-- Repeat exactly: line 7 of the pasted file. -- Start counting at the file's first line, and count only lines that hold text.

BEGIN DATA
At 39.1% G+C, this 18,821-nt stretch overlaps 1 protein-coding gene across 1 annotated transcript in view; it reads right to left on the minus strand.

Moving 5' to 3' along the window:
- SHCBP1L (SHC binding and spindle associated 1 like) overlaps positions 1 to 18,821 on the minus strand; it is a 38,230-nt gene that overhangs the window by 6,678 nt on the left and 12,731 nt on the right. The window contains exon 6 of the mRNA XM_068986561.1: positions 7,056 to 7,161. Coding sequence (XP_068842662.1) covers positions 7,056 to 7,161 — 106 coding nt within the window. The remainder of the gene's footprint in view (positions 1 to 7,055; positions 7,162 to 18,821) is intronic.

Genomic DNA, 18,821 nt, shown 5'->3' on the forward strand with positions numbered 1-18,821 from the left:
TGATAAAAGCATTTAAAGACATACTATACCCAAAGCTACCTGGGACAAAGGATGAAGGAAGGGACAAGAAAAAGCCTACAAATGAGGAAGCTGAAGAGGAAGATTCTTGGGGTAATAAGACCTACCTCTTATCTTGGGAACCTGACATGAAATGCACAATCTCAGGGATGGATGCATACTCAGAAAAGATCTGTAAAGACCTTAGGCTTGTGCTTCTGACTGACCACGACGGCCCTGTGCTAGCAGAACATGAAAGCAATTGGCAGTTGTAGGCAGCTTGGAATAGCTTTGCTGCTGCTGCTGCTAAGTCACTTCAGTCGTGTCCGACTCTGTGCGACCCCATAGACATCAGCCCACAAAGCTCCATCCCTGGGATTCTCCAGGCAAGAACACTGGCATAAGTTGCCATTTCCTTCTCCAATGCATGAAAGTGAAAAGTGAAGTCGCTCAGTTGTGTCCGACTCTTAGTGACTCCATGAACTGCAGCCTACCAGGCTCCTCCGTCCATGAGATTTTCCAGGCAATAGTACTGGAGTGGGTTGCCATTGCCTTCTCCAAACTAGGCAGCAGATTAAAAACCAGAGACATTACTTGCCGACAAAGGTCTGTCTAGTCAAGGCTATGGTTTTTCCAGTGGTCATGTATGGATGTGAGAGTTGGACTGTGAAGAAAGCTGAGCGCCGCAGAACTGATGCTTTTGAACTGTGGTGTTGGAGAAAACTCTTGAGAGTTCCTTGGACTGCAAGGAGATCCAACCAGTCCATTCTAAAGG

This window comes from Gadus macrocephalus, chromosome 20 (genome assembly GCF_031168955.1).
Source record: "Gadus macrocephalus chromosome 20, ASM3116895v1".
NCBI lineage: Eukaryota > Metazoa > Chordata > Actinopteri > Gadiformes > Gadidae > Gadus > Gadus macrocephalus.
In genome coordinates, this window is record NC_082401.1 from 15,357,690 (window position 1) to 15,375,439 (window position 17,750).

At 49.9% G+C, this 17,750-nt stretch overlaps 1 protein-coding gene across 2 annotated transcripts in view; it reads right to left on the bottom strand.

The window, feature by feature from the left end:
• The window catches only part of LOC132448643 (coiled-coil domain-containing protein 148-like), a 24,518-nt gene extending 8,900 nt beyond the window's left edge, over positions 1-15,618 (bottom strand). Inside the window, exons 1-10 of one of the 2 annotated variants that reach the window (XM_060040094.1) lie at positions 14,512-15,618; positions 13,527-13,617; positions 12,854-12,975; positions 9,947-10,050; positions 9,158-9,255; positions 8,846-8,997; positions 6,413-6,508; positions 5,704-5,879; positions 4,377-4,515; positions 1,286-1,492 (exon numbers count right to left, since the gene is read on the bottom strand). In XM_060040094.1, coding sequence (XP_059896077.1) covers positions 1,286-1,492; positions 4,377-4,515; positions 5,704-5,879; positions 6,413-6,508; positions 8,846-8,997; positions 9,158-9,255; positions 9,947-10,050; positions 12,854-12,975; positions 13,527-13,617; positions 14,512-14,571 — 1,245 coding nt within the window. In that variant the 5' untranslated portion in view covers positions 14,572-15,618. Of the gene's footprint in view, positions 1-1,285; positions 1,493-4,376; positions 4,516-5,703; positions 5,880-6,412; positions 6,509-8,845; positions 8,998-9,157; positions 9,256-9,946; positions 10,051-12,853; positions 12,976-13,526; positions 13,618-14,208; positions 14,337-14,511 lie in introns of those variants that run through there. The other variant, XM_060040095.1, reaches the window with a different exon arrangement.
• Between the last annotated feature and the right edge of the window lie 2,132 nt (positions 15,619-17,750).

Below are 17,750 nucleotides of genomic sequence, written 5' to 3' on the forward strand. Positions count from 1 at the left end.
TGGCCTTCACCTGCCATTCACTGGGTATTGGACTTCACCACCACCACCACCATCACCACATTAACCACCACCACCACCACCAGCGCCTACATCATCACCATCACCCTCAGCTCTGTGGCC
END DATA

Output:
Source record: "Gadus macrocephalus chromosome 20, ASM3116895v1".